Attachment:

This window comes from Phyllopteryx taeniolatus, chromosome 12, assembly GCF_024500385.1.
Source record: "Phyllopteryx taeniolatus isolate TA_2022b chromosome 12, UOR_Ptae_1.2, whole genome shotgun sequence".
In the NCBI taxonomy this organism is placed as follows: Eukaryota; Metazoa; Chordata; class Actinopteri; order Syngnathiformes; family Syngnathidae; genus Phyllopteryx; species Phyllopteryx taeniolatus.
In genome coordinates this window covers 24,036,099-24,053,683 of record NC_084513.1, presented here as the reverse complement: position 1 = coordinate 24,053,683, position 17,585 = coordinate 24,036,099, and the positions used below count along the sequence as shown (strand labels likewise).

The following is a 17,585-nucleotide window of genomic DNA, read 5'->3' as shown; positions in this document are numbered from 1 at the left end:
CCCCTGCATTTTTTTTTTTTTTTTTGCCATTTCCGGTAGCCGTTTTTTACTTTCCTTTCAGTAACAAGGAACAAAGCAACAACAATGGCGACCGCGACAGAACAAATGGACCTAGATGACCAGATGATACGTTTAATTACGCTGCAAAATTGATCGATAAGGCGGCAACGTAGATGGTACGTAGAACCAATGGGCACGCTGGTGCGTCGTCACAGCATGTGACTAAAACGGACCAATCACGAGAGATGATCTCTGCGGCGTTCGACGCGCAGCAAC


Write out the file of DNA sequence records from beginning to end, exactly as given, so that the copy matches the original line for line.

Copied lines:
This window comes from Phyllopteryx taeniolatus, chromosome 12, assembly GCF_024500385.1.
Source record: "Phyllopteryx taeniolatus isolate TA_2022b chromosome 12, UOR_Ptae_1.2, whole genome shotgun sequence".
In the NCBI taxonomy this organism is placed as follows: Eukaryota; Metazoa; Chordata; class Actinopteri; order Syngnathiformes; family Syngnathidae; genus Phyllopteryx; species Phyllopteryx taeniolatus.
In genome coordinates this window covers 24,036,099-24,053,683 of record NC_084513.1, presented here as the reverse complement: position 1 = coordinate 24,053,683, position 17,585 = coordinate 24,036,099, and the positions used below count along the sequence as shown (strand labels likewise).

The following is a 17,585-nucleotide window of genomic DNA, read 5'->3' as shown; positions in this document are numbered from 1 at the left end:
CCCCTGCATTTTTTTTTTTTTTTTTGCCATTTCCGGTAGCCGTTTTTTACTTTCCTTTCAGTAACAAGGAACAAAGCAACAACAATGGCGACCGCGACAGAACAAATGGACCTAGATGACCAGATGATACGTTTAATTACGCTGCAAAATTGATCGATAAGGCGGCAACGTAGATGGTACGTAGAACCAATGGGCACGCTGGTGCGTCGTCACAGCATGTGACTAAAACGGACCAATCACGAGAGATGATCTCTGCGGCGTTCGACGCGCAGCAAC